So, we had a strong reason to be interested in that business. And again, wine and wine tourism is a growing part of the North Carolina economy, which falls in line with the university mission. So, we were able to tap into university subject-matter experts specific to wine. We involved our College of Design to ask them, and some people would say the most important element of marketing wine is the label. So, we have a great College of Design. We engaged a faculty member [in the] College of Design. She jumped at the opportunity to allow her students, current students to take a stab at designing the wine labels. Ultimately, they blew us away with what they [created], and every wine that we produce — we just launched our third and fourth wines in the program — every wine we’ve launched has come from an NC State student inspired, completely designed label design and name. So, we’re proud of that.


And so, it becomes an educational, real-world experience, completely aligned with the university mission supporting a really important North Carolina industry. Oh, and by the way, all sales benefit NC State student scholarships. So, the more we can tell that story, we’re proud to do that.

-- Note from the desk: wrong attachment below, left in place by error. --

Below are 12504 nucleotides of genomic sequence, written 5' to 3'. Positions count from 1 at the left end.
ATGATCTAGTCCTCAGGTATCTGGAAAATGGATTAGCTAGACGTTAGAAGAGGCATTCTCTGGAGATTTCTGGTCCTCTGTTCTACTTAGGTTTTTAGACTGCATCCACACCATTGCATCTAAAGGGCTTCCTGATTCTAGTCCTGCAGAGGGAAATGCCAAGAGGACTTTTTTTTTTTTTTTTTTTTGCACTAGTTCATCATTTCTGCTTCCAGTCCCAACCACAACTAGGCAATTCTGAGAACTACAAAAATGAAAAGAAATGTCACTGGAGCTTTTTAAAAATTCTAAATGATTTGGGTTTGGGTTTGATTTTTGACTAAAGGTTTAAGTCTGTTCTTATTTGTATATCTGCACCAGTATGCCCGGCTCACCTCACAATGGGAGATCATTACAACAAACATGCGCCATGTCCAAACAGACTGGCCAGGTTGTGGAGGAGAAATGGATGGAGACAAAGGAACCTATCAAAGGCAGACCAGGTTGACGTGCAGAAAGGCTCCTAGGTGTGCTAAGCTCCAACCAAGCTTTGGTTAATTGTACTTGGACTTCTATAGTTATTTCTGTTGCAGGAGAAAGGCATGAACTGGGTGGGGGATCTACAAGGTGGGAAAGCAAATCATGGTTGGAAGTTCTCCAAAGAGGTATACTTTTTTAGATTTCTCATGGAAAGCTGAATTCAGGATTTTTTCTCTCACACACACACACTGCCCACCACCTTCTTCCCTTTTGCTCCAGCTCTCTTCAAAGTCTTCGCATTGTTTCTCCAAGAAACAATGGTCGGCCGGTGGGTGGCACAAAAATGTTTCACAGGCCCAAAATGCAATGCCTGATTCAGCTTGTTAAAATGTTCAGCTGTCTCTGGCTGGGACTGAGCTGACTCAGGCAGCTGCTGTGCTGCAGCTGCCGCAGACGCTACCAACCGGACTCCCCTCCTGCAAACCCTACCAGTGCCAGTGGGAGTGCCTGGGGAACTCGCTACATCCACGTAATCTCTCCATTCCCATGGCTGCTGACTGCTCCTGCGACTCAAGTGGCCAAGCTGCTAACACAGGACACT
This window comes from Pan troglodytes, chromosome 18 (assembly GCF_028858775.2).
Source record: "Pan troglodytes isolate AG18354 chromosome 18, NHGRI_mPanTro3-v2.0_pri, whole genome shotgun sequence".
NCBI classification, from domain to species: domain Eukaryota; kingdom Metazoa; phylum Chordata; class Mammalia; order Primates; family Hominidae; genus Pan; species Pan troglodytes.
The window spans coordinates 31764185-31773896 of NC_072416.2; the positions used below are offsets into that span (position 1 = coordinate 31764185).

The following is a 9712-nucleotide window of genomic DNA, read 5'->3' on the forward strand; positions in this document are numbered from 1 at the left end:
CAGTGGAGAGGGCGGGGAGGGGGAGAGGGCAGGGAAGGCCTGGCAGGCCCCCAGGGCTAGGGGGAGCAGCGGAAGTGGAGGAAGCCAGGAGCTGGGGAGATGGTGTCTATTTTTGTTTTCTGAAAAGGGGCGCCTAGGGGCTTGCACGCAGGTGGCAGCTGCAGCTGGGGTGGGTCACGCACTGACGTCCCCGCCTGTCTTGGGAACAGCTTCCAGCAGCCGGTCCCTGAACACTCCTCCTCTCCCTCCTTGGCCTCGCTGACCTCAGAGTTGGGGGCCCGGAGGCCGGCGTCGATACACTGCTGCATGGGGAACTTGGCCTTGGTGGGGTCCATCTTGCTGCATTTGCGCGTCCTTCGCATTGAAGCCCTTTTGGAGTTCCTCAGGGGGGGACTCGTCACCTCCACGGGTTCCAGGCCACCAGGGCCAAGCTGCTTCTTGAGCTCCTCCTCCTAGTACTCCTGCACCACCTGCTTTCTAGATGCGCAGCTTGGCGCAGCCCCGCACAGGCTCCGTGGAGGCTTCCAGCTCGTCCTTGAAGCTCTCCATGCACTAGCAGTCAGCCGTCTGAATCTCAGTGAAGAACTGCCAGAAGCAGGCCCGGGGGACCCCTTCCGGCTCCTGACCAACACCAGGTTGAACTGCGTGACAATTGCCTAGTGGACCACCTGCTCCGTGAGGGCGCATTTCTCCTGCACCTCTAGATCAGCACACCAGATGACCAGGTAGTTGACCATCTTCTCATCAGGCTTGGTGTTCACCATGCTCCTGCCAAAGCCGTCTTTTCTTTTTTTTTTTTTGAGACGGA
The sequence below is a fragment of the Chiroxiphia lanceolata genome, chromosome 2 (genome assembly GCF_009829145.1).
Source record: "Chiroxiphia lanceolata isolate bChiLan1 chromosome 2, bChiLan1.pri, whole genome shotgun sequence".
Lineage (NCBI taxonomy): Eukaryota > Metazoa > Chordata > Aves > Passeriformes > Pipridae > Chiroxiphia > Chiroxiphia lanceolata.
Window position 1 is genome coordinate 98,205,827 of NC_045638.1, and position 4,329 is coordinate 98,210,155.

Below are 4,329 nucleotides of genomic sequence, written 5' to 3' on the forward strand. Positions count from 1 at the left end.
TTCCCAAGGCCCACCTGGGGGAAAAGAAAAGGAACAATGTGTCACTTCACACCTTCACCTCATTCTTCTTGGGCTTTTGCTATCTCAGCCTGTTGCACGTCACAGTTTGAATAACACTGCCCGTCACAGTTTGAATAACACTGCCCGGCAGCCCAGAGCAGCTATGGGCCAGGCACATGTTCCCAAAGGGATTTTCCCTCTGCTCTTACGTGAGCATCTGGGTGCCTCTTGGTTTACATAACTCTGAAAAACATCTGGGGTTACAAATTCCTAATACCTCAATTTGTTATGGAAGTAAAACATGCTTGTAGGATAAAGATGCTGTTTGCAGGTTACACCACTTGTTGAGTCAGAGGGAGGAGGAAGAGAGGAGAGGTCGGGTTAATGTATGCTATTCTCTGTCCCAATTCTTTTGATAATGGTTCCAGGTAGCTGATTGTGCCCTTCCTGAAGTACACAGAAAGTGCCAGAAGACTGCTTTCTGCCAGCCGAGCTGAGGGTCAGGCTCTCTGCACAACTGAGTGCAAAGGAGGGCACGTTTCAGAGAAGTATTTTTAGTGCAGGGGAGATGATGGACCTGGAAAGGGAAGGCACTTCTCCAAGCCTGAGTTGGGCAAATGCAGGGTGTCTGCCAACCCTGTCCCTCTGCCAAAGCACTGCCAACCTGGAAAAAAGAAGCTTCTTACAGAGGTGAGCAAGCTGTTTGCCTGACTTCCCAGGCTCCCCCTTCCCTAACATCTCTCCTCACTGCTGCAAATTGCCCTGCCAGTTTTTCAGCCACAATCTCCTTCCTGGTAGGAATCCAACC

Taylor Pardue (30:47):


Chris Boyer (30:48):


Taylor Pardue (30:49):

So, kind of as a closing, parting thought: Obviously, a lot of what you do, working on the corporate levels and everything, it’s … you can’t really talk about it until it’s finalized, just because the details are still in the mix and everything, but just to give us an idea, like, where do we go from here? What’s the future look like for NC State branding?

Chris Boyer (31:08):

So, I’ll hit, real quickly, all three of the buckets because what I think the future,  I think they all impact the question about what is the future of the NC State brand. We, I think the collective “we” — NC State and University Communications and Marketing — believe we’ve only scratched the surface with our Think and Do brand campaign, so I don’t, I wouldn’t expect a significant change to the current visual and narrative identity of NC State because we also think it fits well with the university mission, vision and the new strategic plan. Quite honestly, I would argue that every overarching goal within the new strategic plan falls very nicely in line with the current NC State brand. So, to continue to tell that story, but I do think there, you know, we’re about 10-plus years now into the current brand and brand guidelines, so I do think it’s, we’re going to probably undergo, maybe, a refresh and take a look at how we support the brand. I’ll be part of that. I won’t lead that, but I do think that impacts the other two areas that we’re responsible for in our office, and one is trademark licensing.